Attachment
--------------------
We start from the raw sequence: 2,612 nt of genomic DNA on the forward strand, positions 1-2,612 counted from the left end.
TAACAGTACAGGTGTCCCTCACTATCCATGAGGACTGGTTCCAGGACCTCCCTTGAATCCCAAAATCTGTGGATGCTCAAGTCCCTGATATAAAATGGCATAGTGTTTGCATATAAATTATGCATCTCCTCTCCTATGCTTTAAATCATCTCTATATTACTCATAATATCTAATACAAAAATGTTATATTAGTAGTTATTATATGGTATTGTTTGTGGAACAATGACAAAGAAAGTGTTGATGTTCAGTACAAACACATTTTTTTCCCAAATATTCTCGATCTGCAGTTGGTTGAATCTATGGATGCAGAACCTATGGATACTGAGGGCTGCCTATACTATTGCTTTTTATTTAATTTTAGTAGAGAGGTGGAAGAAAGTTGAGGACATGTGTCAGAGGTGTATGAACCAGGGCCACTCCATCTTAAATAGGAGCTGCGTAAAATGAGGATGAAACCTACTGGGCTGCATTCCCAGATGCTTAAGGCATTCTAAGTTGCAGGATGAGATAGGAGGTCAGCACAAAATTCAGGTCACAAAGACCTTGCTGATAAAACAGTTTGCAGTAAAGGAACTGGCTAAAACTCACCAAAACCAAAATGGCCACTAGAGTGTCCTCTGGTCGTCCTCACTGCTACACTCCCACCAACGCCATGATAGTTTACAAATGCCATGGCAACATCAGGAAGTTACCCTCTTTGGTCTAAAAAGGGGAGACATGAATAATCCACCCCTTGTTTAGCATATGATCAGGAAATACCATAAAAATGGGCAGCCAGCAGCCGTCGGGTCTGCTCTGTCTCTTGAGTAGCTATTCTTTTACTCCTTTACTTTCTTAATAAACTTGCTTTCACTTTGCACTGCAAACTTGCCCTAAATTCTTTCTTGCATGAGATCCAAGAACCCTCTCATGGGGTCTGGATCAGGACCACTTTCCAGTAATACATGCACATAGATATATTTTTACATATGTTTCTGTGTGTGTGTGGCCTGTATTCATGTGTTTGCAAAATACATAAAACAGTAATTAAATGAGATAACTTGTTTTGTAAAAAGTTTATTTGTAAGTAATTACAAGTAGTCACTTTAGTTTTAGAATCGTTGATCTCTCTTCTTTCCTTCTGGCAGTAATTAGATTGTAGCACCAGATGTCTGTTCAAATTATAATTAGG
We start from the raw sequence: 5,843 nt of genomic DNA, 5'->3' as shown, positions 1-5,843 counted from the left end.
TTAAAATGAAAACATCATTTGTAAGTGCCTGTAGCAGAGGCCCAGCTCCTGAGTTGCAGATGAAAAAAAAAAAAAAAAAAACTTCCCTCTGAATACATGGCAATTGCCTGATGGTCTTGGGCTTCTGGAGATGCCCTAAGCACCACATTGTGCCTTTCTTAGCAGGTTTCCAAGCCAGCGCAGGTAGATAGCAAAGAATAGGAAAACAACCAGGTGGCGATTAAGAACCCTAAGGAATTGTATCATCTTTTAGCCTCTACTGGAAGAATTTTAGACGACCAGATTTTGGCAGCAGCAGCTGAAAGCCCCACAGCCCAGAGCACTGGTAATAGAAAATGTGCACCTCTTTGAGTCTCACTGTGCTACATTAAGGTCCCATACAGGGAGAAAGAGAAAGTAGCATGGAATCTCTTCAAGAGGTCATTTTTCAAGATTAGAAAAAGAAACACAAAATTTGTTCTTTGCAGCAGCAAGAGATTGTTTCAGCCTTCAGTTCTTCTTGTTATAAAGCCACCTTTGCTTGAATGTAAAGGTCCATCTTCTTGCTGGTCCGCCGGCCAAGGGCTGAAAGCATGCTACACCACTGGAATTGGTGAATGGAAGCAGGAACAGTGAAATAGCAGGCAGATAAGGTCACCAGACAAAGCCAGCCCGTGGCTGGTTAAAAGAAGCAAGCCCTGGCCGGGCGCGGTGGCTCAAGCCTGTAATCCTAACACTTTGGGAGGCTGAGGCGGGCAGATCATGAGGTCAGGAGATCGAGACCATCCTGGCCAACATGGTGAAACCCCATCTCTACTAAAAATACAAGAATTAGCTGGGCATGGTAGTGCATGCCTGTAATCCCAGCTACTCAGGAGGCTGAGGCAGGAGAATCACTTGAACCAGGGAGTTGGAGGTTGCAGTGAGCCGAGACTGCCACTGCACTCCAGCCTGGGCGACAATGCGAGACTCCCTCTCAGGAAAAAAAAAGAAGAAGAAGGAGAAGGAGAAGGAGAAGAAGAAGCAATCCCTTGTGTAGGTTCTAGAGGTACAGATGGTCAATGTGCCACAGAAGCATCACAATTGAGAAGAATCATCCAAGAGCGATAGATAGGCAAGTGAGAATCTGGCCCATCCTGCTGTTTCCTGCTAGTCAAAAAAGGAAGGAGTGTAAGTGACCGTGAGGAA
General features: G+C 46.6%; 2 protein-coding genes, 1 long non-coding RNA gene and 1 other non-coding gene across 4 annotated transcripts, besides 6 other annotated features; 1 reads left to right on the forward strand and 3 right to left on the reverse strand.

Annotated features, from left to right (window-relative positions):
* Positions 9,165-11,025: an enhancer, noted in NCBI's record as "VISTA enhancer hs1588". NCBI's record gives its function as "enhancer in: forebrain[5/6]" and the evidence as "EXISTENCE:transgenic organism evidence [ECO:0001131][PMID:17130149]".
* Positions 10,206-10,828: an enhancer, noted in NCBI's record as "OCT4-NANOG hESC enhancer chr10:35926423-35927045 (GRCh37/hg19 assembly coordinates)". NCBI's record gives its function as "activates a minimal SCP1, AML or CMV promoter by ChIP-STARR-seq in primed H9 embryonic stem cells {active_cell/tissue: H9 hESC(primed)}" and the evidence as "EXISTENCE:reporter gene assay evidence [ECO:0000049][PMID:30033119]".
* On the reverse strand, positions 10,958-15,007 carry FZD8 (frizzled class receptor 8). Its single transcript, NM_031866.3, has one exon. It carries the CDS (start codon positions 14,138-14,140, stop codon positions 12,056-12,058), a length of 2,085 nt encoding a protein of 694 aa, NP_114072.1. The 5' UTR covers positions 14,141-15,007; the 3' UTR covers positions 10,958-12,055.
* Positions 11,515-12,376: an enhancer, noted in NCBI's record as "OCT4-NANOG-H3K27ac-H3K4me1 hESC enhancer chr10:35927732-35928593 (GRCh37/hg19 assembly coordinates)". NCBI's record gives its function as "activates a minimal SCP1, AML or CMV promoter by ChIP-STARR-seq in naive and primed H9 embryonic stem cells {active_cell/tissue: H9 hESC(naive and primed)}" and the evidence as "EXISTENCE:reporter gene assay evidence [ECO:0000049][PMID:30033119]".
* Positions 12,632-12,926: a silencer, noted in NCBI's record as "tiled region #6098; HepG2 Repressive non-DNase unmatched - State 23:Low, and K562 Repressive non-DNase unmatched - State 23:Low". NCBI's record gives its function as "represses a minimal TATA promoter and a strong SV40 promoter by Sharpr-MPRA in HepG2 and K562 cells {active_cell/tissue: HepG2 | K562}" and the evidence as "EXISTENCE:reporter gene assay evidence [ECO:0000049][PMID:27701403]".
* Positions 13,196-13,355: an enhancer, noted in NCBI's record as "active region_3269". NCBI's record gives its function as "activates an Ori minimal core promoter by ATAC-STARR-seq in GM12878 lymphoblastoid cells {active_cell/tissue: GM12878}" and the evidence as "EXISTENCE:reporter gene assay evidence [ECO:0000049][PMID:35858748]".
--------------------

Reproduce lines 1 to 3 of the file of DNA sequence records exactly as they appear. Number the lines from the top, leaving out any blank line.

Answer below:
We start from the raw sequence: 2,612 nt of genomic DNA on the forward strand, positions 1-2,612 counted from the left end.
TAACAGTACAGGTGTCCCTCACTATCCATGAGGACTGGTTCCAGGACCTCCCTTGAATCCCAAAATCTGTGGATGCTCAAGTCCCTGATATAAAATGGCATAGTGTTTGCATATAAATTATGCATCTCCTCTCCTATGCTTTAAATCATCTCTATATTACTCATAATATCTAATACAAAAATGTTATATTAGTAGTTATTATATGGTATTGTTTGTGGAACAATGACAAAGAAAGTGTTGATGTTCAGTACAAACACATTTTTTTCCCAAATATTCTCGATCTGCAGTTGGTTGAATCTATGGATGCAGAACCTATGGATACTGAGGGCTGCCTATACTATTGCTTTTTATTTAATTTTAGTAGAGAGGTGGAAGAAAGTTGAGGACATGTGTCAGAGGTGTATGAACCAGGGCCACTCCATCTTAAATAGGAGCTGCGTAAAATGAGGATGAAACCTACTGGGCTGCATTCCCAGATGCTTAAGGCATTCTAAGTTGCAGGATGAGATAGGAGGTCAGCACAAAATTCAGGTCACAAAGACCTTGCTGATAAAACAGTTTGCAGTAAAGGAACTGGCTAAAACTCACCAAAACCAAAATGGCCACTAGAGTGTCCTCTGGTCGTCCTCACTGCTACACTCCCACCAACGCCATGATAGTTTACAAATGCCATGGCAACATCAGGAAGTTACCCTCTTTGGTCTAAAAAGGGGAGACATGAATAATCCACCCCTTGTTTAGCATATGATCAGGAAATACCATAAAAATGGGCAGCCAGCAGCCGTCGGGTCTGCTCTGTCTCTTGAGTAGCTATTCTTTTACTCCTTTACTTTCTTAATAAACTTGCTTTCACTTTGCACTGCAAACTTGCCCTAAATTCTTTCTTGCATGAGATCCAAGAACCCTCTCATGGGGTCTGGATCAGGACCACTTTCCAGTAATACATGCACATAGATATATTTTTACATATGTTTCTGTGTGTGTGTGGCCTGTATTCATGTGTTTGCAAAATACATAAAACAGTAATTAAATGAGATAACTTGTTTTGTAAAAAGTTTATTTGTAAGTAATTACAAGTAGTCACTTTAGTTTTAGAATCGTTGATCTCTCTTCTTTCCTTCTGGCAGTAATTAGATTGTAGCACCAGATGTCTGTTCAAATTATAATTAGG
We start from the raw sequence: 5,843 nt of genomic DNA, 5'->3' as shown, positions 1-5,843 counted from the left end.